Many of us have heard the phrases, “money is power” and “there’s power in numbers”, in many contexts and in many seasons of our lives. While there’s truth to both adages, I would take it a step further and say there’s power in the how and what in terms of spending money and there’s also power in the number of people that patronize, support, and advocate for a business. With that said, it makes a big difference where people choose to use their resources, whether it be time or money. Specifically, if you are concerned with advancing economic opportunity and equity, then it is imperative to consider the impact of individual and collective choices as it relates to spending. More specifically, if you truly want to advance and amplify the platforms of Black, Indigenous, and other people of color, it needs to be an ongoing, intentional, and open-minded effort. One important and effective way to do this is to promote and support Black owned businesses. From day to day needs to long term material investments, to services and leisure resources, there are many opportunities to rethink the way you spend your money and time. I’m pleased to offer a few ways to get started.
- Invest time, money, and talent into organizations that are focused on advancing the work and platforms of Black people and specifically Black business owners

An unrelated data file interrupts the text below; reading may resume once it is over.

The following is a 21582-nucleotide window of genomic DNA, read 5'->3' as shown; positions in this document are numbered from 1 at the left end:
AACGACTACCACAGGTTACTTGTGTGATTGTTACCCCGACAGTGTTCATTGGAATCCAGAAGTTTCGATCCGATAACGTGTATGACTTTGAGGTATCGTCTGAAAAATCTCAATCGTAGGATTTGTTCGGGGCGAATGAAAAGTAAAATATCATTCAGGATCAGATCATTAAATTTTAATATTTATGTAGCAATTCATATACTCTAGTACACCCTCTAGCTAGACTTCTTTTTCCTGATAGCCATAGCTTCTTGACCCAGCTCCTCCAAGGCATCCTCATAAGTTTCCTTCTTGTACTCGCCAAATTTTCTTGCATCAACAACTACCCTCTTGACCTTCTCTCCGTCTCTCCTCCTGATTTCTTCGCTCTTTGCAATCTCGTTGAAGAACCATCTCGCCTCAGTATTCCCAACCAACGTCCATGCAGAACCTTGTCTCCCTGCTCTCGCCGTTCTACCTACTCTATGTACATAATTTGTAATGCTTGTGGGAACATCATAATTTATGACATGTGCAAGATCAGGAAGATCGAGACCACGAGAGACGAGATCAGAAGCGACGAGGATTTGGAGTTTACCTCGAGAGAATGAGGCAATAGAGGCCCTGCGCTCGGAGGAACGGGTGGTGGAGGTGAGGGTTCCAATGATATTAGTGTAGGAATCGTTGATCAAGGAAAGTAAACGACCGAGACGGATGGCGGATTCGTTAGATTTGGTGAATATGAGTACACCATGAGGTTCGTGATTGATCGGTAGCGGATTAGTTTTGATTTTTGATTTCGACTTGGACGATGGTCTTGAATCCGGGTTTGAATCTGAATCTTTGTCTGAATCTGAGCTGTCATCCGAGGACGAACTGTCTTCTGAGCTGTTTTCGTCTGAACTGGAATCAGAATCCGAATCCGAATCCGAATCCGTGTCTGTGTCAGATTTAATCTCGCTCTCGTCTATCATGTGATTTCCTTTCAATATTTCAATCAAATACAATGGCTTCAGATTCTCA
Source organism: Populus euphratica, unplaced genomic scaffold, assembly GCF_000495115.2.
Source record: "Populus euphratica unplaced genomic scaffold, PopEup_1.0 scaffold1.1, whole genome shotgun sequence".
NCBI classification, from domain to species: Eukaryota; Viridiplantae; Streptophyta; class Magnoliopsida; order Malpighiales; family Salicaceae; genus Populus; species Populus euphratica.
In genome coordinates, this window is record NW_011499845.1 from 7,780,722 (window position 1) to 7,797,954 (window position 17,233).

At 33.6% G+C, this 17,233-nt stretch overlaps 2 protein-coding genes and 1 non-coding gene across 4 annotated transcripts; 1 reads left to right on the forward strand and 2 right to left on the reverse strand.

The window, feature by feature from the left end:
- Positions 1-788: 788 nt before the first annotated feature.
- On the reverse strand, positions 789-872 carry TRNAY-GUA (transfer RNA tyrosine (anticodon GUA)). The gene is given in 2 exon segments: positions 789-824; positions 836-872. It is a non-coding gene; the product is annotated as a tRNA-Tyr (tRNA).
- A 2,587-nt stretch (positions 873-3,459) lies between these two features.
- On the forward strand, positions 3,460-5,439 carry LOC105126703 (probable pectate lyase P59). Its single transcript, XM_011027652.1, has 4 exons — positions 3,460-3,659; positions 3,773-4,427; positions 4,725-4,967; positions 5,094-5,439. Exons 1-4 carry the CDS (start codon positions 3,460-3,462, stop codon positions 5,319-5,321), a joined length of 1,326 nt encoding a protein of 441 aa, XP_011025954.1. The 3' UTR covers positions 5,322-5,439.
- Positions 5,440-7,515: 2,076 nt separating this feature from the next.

- Buy Black
- Amplify Black Businesses
- Share resources and opportunities to help grow and advance the Black owned businesses that you know
- Help educate those in your sphere of influence
About the author: Stephanie Mireku is RIBBA’s volunteer Content Writer and works with businesses, volunteers, and community members to highlight their and RIBBA’s work. Her passion for writing of all kinds, and background in English and Business Administration fueled her interest in combining these areas through the Content Writer role. Stephanie first became involved with RIBBA through the LEAP Mentoring program as a mentee in the 2021 cohort. She is enthusiastic about relationship building, mission centric creativity, social impact, and philanthropy, and puts this into action through various outlets including her work as an Assistant Director of Alumni Relations at Providence College.